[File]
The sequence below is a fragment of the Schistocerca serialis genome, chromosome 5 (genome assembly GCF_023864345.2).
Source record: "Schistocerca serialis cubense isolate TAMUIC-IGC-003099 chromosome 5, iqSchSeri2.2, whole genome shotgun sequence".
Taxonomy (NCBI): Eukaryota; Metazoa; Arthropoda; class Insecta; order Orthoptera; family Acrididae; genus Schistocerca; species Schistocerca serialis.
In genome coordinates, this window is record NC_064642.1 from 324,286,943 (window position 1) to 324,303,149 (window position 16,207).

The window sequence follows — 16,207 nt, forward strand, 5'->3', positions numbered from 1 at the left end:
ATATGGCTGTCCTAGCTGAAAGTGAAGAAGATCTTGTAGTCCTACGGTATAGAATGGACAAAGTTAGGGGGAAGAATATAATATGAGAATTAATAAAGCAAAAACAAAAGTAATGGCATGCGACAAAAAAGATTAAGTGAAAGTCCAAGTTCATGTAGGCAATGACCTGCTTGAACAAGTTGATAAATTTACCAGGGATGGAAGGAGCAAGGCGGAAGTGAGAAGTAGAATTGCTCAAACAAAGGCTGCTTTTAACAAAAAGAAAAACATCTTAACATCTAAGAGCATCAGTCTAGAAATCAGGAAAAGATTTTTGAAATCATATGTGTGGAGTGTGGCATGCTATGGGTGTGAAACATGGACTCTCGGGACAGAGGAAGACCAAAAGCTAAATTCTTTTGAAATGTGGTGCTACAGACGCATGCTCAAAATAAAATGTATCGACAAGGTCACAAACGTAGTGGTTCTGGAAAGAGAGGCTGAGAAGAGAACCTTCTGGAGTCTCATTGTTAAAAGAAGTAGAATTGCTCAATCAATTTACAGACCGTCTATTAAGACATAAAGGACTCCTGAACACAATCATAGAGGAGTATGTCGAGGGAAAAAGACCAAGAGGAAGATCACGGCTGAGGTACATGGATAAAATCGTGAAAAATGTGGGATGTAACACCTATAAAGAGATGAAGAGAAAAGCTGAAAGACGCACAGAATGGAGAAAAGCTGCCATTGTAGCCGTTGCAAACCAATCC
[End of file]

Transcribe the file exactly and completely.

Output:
The sequence below is a fragment of the Schistocerca serialis genome, chromosome 5 (genome assembly GCF_023864345.2).
Source record: "Schistocerca serialis cubense isolate TAMUIC-IGC-003099 chromosome 5, iqSchSeri2.2, whole genome shotgun sequence".
Taxonomy (NCBI): Eukaryota; Metazoa; Arthropoda; class Insecta; order Orthoptera; family Acrididae; genus Schistocerca; species Schistocerca serialis.
In genome coordinates, this window is record NC_064642.1 from 324,286,943 (window position 1) to 324,303,149 (window position 16,207).

The window sequence follows — 16,207 nt, forward strand, 5'->3', positions numbered from 1 at the left end:
ATATGGCTGTCCTAGCTGAAAGTGAAGAAGATCTTGTAGTCCTACGGTATAGAATGGACAAAGTTAGGGGGAAGAATATAATATGAGAATTAATAAAGCAAAAACAAAAGTAATGGCATGCGACAAAAAAGATTAAGTGAAAGTCCAAGTTCATGTAGGCAATGACCTGCTTGAACAAGTTGATAAATTTACCAGGGATGGAAGGAGCAAGGCGGAAGTGAGAAGTAGAATTGCTCAAACAAAGGCTGCTTTTAACAAAAAGAAAAACATCTTAACATCTAAGAGCATCAGTCTAGAAATCAGGAAAAGATTTTTGAAATCATATGTGTGGAGTGTGGCATGCTATGGGTGTGAAACATGGACTCTCGGGACAGAGGAAGACCAAAAGCTAAATTCTTTTGAAATGTGGTGCTACAGACGCATGCTCAAAATAAAATGTATCGACAAGGTCACAAACGTAGTGGTTCTGGAAAGAGAGGCTGAGAAGAGAACCTTCTGGAGTCTCATTGTTAAAAGAAGTAGAATTGCTCAATCAATTTACAGACCGTCTATTAAGACATAAAGGACTCCTGAACACAATCATAGAGGAGTATGTCGAGGGAAAAAGACCAAGAGGAAGATCACGGCTGAGGTACATGGATAAAATCGTGAAAAATGTGGGATGTAACACCTATAAAGAGATGAAGAGAAAAGCTGAAAGACGCACAGAATGGAGAAAAGCTGCCATTGTAGCCGTTGCAAACCAATCC